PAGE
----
One could argue that this is a tiresome technique that can distract the reader from the main story at hand. But it is precisely this very technique of dispensing with chronology to freely rock back and forth, between the past and the present, that holds and, indeed, piques the reader’s interest. It is almost as if Bhaskaran was scripting for cinema, telling us the life story of Adoor Gopalakrishnan through free flowing frames that defy the logic of linearity. When Bhaskaran describes Adoor’s dramatic birth; when he describes the influence of folk arts, especially Kathakali; when he talks of Gopalakrishnan’s attempt to start the film society movement in Kerala — images and sounds rather than words fly off the pages of the book. It might not really be too hard a task now for any aspiring filmmaker to borrow material from Bhaskaran’s authorized biography to depict the story through the medium of cinema.

The latter half of the biography is devoted to the presentation of Adoor Gopalakrishnan’s films, all 11 of them, starting with Swayamvaram (One’s Own Choice) that “stormed Kerala’s conservative city of celluloid” with its plot too radical for the early 1970’s in India. This part of the book will certainly benefit students, researchers and anyone else who is interested in getting deeper into the world of Adoor’s cinema.

The transition from the life story in the first half of the book to a lifetime’s oeuvre in the second half is abrupt. But this sense of unease is short lived. For as one gets deeper into the second half of the book, with its careful attention to film graphic details, it not the academic research as much as the interweaving of the who, the how and the what went into the making of each film that grips the reader’s attention. The suggestion that the “idea for Swayamvaram may have been triggered by Ghatak’s Subarnarekha” ; the delightful characters in Kodiyettam; the symbolic setting free of Gopalakrishnan with Elippathayam; Adoor’s obsession with casting as a “vital element of good cinema”; the controversy that courted Mukhamukham; the awards that trailed almost every film, the festival circuits that the films circumnavigated and the discussions that inevitably followed are the parallel stories that make this second section absorbing, descriptive and even reflective.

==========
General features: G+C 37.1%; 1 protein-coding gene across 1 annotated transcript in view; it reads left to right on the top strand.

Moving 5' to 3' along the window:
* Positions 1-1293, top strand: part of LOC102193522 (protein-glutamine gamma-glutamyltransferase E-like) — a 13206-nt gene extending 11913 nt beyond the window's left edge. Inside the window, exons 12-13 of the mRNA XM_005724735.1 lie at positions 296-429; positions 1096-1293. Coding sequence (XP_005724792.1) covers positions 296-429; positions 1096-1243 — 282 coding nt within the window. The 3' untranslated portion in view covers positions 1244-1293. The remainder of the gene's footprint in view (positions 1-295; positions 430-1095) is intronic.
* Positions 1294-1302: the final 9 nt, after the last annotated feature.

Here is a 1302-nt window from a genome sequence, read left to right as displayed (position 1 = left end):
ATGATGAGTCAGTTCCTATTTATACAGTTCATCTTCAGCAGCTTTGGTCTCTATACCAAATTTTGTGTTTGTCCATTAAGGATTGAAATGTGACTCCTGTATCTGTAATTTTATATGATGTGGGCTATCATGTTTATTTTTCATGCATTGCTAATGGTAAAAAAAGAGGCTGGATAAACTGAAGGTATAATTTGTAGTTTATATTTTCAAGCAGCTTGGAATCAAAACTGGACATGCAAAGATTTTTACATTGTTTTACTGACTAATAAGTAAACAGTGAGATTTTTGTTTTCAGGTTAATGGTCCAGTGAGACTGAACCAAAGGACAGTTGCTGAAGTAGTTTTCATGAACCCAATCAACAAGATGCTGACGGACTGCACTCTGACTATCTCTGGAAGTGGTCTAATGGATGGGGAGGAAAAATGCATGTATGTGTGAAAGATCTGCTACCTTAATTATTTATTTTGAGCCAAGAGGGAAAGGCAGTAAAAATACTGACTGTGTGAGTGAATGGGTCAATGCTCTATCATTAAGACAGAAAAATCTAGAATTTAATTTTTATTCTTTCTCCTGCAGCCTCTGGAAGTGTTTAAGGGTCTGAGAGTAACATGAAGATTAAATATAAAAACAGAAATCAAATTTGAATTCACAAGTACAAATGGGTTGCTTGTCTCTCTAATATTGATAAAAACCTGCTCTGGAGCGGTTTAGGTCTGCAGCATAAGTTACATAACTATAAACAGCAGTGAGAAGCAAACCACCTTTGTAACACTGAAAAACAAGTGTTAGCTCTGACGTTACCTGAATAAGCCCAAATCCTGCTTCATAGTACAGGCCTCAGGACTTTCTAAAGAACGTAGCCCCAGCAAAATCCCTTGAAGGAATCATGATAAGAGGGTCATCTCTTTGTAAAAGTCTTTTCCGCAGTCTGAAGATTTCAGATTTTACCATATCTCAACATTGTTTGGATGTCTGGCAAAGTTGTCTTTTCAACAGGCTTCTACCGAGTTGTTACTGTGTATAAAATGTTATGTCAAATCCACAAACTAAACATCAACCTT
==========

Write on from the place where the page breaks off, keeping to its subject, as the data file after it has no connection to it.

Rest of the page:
What Bhaskaran does not do — and Gopalakrishnan thanks him for this — is attempt to simply paraphrase the auteur-director’s work. He brings in opinions and reactions to Adoor’s work, but largely refrains from being analytical about the films. It is only in the Preface to the book that some degree of authorial analysis prevails, but that too is broad sweep rather than tooth-comb in its approach. Here are some random references: “Gopalakrishnan’s cinema is often filled with humour that is neither lurid nor loud…many of his male characters are weak…Gopalakrishnan’s cinema is subtle, yet forceful… he is a reluctant speaker, and this unwillingness to speak much is apparent in his work… One of the most critically acclaimed directors after Satyajit Ray, Gopalakrishnan’s cinema is rooted in the Kerala milieu and often mirrors the community’s concerns… “his works draw universal appreciation.”

Throughout the biography one is aware that the biographer finds his subject compelling. “The man’s work is fascinating” is the refrain that runs through the book. Bhaskaran’s obvious admiration for his subject could have easily tipped this book over, hagiography replacing biography. It is to Gautaman Bhaskaran’s credit that the book remains true to his aim of being “descriptive and informative”, its asides and air of informality, putting in place a structure of checks and balances.

True to this aim, the book does succeed in whetting one’s appetite for Adoor Gopalakrishnan’s cinema. For the uninitiated, it is an invitation to discover. For those already familiar with this Dada Saheb Phalke, Padma Vibhushan award-winning director’s oeuvre, it is a call to recollect and reconnect.

Dr Rathi Jafer is currently Director of the Inko Centre (Korean Cultural Centre), in Chennai, India



Related Articles
    Tiger Man Mike Pandey
    Egypt's First Edition of El Gouna Film ...
    El Gouna Film Festival Opens with Sheikh ...
    New Egypt's El Gouna Film Festival to Add ...
    India Stands Shamed after Racial Attacks near ...